Entrepreneurs share their investor horror stories

Tino James

Tino James

Owner of Sunrise House Buyers TX

For early-stage companies, investors that know something about the space you are entering are best.

Otherwise, you will spend a lot of time ‘educating’ them and they won’t understand a lot about going to market.

Be sure they will be able to either help you raise more money, or put more in themselves.

One and done investors just clutter up your cap table.

Just keep in mind that if there’s a way in which they can get a bigger ROI by screwing you up, they will do it.

So, try to visualize all possible scenarios where this could happen.

If chances in favor of this happening to you, these investors aren’t a good fit for your startup.

Sunrise House Buyer

Michael Fenech

Michael Fenech

CEO of VoiceByte

I knew our investor was a bad fit when they started behaving in a way that was the complete opposite to what their original intentions were.

Our investor had a very powerful path for us to grow, hence why we invited them to participate in our round.

But when it came time to start flexing their muscle and help us expand, they just sat on their hands and did nothing at all.

This lack of action was concerning because our technology perfectly dovetailed into their suite of products.

So from here, it was evident that they were not the right fit which was strange when you consider their enthusiasm, cost involved to participate in the deal and more.


Dane Kolbaba

Dane Kolbaba

CEO of Watchdog Pest Control

When working with others and especially investors it is super important to watch out for red flags and pay attention to them.

Usually, everything should be green, or good to go.

The relationship with your investor is great and there are no problems and never will be problems.

This is rarely the case though at least in my life.

Investors aren’t there to be your friend, they want their money back and more from you.

Be aware of that so you know exactly what position you are in.

Then you must pay attention to red flags that your investor gives off.

If he lies a bit, even in a small way, that’s a flag.

If she gets angry at you, that’s a red flag. If they show up late, that’s a red flag.

Pay attention to these red flags and make decisions based on how many times a red flag has popped up in your interactions.

Watchdog Pest Control

Sukhi Jutla

Sukhi Jutla

Co-Founder & COO of MarketOrders

When a potential investor started to become rude and patronising towards me I knew they would be a bad fit.

Their actions did not align with my values and their focus was more on how much money they would get for “advising or investing“ in us rather than focusing on building a great business.

They didn’t share my vision for the business and took a short term approach rather than long term view on what we could build together.

We had to turn them down, which was quite hard as at that time we really needed funds to move forward with the business.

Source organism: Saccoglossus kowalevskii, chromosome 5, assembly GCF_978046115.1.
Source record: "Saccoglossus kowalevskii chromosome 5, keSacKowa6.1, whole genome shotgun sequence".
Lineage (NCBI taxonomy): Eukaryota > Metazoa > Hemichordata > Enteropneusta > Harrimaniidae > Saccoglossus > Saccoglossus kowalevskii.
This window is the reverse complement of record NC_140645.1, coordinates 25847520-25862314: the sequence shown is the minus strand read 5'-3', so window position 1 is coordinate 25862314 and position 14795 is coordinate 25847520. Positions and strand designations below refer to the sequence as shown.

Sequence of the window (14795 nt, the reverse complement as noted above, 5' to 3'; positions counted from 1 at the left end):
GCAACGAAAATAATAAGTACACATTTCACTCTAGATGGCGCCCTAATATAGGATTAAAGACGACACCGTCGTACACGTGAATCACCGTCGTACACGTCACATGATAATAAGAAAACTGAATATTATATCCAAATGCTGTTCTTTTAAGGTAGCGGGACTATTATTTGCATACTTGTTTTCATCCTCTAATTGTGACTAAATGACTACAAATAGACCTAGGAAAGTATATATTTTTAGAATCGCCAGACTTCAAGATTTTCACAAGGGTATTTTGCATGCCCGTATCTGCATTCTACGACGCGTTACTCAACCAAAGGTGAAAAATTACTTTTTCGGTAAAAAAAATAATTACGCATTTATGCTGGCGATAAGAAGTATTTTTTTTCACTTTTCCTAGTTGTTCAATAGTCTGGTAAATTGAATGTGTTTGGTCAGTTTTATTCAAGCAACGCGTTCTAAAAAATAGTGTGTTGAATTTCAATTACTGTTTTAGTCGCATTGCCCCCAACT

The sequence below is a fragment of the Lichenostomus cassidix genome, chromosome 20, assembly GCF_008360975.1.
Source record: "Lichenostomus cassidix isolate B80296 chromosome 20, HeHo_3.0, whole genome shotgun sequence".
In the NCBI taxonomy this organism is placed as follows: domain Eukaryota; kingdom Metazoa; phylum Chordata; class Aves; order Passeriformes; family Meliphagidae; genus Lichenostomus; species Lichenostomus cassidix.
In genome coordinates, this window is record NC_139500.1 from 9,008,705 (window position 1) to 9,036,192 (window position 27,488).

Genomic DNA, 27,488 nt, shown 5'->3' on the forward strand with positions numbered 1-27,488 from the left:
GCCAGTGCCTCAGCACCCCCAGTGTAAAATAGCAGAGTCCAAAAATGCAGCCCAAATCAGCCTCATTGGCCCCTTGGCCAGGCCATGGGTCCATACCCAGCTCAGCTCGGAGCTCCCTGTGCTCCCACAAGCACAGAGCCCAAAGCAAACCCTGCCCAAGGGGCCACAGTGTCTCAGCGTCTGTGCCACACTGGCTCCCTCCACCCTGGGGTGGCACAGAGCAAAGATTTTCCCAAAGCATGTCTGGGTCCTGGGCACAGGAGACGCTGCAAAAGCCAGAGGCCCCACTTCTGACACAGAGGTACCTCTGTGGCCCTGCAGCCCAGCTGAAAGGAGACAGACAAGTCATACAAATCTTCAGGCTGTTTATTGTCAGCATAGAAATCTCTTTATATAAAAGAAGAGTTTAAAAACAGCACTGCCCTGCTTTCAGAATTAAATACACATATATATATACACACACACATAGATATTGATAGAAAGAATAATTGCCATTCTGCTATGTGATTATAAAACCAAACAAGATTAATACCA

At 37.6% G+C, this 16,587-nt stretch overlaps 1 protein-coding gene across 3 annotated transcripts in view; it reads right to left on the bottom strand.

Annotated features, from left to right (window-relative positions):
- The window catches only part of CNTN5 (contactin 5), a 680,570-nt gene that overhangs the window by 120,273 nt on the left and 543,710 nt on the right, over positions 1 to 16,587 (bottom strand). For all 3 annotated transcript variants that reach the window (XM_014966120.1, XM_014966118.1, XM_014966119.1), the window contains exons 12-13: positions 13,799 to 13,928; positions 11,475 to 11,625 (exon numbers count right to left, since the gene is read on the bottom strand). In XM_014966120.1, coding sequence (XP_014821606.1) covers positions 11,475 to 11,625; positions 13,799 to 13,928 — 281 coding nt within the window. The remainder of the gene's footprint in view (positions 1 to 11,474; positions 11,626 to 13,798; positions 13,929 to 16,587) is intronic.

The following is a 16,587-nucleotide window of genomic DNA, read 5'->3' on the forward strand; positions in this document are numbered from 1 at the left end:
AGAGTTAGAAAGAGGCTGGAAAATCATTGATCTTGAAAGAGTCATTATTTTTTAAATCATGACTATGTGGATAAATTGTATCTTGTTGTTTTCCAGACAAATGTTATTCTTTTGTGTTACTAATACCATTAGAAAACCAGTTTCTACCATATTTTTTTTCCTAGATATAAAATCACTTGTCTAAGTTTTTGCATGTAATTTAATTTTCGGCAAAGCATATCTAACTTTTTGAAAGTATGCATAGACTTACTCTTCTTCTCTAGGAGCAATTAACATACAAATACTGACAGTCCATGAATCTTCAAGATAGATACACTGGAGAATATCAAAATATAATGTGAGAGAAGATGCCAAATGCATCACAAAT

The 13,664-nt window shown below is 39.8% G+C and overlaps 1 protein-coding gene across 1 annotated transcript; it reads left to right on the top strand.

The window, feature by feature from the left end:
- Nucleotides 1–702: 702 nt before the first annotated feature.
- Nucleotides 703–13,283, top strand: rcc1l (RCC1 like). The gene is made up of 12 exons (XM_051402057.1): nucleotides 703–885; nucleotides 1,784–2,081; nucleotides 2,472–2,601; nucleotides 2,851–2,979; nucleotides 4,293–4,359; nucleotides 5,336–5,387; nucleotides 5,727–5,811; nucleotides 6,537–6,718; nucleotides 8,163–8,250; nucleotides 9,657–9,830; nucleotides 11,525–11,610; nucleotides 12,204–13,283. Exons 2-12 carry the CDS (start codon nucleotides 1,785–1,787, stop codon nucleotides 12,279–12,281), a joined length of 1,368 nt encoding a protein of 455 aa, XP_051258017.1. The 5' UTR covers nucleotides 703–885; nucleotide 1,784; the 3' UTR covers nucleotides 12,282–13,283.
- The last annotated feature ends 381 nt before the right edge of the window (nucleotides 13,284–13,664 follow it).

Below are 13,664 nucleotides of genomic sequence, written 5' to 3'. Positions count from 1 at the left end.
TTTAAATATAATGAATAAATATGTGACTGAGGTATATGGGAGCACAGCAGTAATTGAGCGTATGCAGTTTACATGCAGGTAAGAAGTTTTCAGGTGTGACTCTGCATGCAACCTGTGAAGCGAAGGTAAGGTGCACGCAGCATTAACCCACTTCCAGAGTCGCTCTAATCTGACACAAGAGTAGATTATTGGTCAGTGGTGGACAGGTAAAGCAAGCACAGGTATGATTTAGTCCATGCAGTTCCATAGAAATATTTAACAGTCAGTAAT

We instead decided to go for a crowdfunding campaign and I’ll never regret it as we raised even more funds than we planned to.


CJ Xia

CJ Xia

VP Marketing + Sales at Boster Biological Technology

Most entrepreneurs think that procuring finance for their startup is a win if they get the money, but it can be disastrous if it’s not from the right people.

As an entrepreneur, I worked with several investors who were a bad fit for my company and knew when they discouraged me from talking to other investors; a reputable investor never acts like it.

They respect you and your company and never attempt to bully you into a commitment to other investors.

These investors set unrealistic goals for our company and put undue pressure on us.

Everyone knows the inside and out of their business better than others.

If the investors expect you to meet goals and get results that you know you aren’t able to achieve within a set duration of time, you should consider the bad fit investors.

Boster Biological Technology

Evgen Verzun

Evgen Verzun

Founder of HyperSphere.AI

It is mistaken to think that only startups founders need to make a good impression to get an investment.

This process works both ways: founders should do the same due diligence on a potential investor that investors do on their startups.

A great fit is an investor, who provides more than money: a person, who believes in the vision of your startup, understands the upcoming issues ahead of the team and has the expertise to help the project succeed.

How to figure out if the investor is a great fit?

Think about the future of your startup – how you see your cooperation with the investor (How much you expect him to be involved, when will be the next round, what kind of connections or expertise you need besides the money, etc).

After that, you need to do the due diligence and review the background of the investor, according to the following factors: term sheet, previous exits, expertise, co-investors.

Did the investor follow the term sheet with the previous startups, did he have exits (how much is he usually involved in the decision making process.

Also, it is important to know the other investors, who already participated in the next round with the potential one – it means that they are very likely to fund your next round too.

These are the important questions to think about the further development of your startup and research the insights about the potential investor before making a decision.